One of the many fine restaurants within a short walk of my hotel room is A Pedir de Boca – “A Request of the Mouth,” I guess – where the Dutch owner and chef creates remarkable conflations of pasta and vegetables and sauces and then checks to make sure that you’re enjoying them; his pride is just what you’d expect of someone who is so good at what he does. After an excellent dinner there, a few days ago, I thanked the young man who had been waiting on me and then walked home in the dark through Cuenca’s ancient streets. It was cool, as usual, and late enough that traffic was no longer an issue. Some of the street-corner vendors still had their carts set up, with candy bars and fruit and cigarettes and tchotchkes and so on, but most of them had gone home for the night. The blue domes of the cathedral hung over the darkness as I walked up to the main public square, where I turned right on Calle Mariscal Sucre. I was only three or four blocks away from home at this point. The trees of the Parque de Calderón were on my left, and ahead of me were the white walls of the old cathedral, when suddenly, for no obvious reason, I fully understood where I was and what I was doing. I am alive in Ecuador, for God’s sake. Look how lovely it all is.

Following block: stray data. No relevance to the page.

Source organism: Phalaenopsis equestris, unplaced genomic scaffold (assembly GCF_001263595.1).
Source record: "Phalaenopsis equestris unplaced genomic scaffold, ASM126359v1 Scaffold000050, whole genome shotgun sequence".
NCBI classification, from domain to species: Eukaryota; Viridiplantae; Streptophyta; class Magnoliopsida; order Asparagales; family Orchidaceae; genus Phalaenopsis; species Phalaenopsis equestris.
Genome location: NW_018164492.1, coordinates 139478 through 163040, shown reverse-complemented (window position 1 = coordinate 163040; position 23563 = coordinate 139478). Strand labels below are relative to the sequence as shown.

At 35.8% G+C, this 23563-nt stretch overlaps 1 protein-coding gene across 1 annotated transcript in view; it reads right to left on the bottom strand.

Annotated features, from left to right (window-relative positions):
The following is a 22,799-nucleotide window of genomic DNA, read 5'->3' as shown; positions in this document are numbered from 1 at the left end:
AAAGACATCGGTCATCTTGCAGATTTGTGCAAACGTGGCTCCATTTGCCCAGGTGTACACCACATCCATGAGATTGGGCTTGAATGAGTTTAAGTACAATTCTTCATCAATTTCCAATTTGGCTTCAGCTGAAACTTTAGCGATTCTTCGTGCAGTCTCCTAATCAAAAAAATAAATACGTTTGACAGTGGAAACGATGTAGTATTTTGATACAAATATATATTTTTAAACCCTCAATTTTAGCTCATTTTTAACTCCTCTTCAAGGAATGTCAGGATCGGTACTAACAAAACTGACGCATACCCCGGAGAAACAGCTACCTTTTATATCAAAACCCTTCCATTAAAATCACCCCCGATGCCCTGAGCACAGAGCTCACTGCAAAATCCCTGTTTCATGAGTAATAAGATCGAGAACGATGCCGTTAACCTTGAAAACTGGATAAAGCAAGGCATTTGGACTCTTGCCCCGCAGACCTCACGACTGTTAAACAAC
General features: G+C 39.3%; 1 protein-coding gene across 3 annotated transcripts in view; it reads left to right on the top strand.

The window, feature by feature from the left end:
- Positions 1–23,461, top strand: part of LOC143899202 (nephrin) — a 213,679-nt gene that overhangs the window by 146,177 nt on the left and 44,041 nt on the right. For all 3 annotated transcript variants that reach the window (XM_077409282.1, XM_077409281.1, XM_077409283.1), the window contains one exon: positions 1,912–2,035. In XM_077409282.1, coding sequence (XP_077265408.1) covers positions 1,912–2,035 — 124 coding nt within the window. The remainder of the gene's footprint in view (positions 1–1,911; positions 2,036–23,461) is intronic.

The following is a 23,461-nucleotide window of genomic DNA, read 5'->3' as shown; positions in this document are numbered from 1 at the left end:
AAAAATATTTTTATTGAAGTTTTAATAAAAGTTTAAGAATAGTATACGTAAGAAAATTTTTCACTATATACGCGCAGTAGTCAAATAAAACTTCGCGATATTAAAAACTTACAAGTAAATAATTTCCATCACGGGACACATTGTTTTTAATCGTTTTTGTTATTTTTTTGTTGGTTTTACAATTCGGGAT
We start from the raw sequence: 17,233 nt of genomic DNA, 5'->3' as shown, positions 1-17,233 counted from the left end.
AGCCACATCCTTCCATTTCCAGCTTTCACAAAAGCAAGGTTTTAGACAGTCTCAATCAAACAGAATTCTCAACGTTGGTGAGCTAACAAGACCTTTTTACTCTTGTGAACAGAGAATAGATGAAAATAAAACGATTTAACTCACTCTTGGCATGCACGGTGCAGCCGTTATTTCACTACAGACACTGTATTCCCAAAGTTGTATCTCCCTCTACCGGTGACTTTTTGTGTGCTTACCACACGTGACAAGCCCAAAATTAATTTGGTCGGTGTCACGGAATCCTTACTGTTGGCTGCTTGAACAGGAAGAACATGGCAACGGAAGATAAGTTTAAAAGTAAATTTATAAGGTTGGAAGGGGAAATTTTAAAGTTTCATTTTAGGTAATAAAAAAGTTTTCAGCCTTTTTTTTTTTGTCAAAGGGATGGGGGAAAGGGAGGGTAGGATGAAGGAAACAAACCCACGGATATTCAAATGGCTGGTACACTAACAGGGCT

Ten years ago, or maybe more, I embarked on a solo hike up to Tuck and Robin Lakes, above Cle Elum. After a steep climb up from the river bottom, I arrived at Tuck Lake, where the trail came to an end. Robin Lakes were above me and to the right somewhere; since the cliffs on the left side of the ridge were clearly impassable, and the cliffs on the right side of the ridge were even worse, I took the only remaining option and went straight up the ridgeline. At one point I accidentally tore the toe off one of my boots, because the only way to make progress was by jamming my feet into a crack in the granite. After a couple of hours of this – and confirmation from occasional cairns that I was not lost – I crossed an enormous gentle shoulder and entered the Robin Lakes basin.

This remains one of the prettiest places I have ever visited. I made camp on a little promontory jutting out into Lower Robin Lake and then strolled happily along the streams and lakeshores, admiring the granite and water and cliffs, until dinnertime. When it got dark, I sat by the water near my tent and watched as the brightest display of the Milky Way I had ever seen appeared over the lake. The crescent of stars arced over my head and touched the water, and then its reflection continued, curving across the lake to my feet. My attempts to take a photograph of this were a failure; it exists only in my memory now.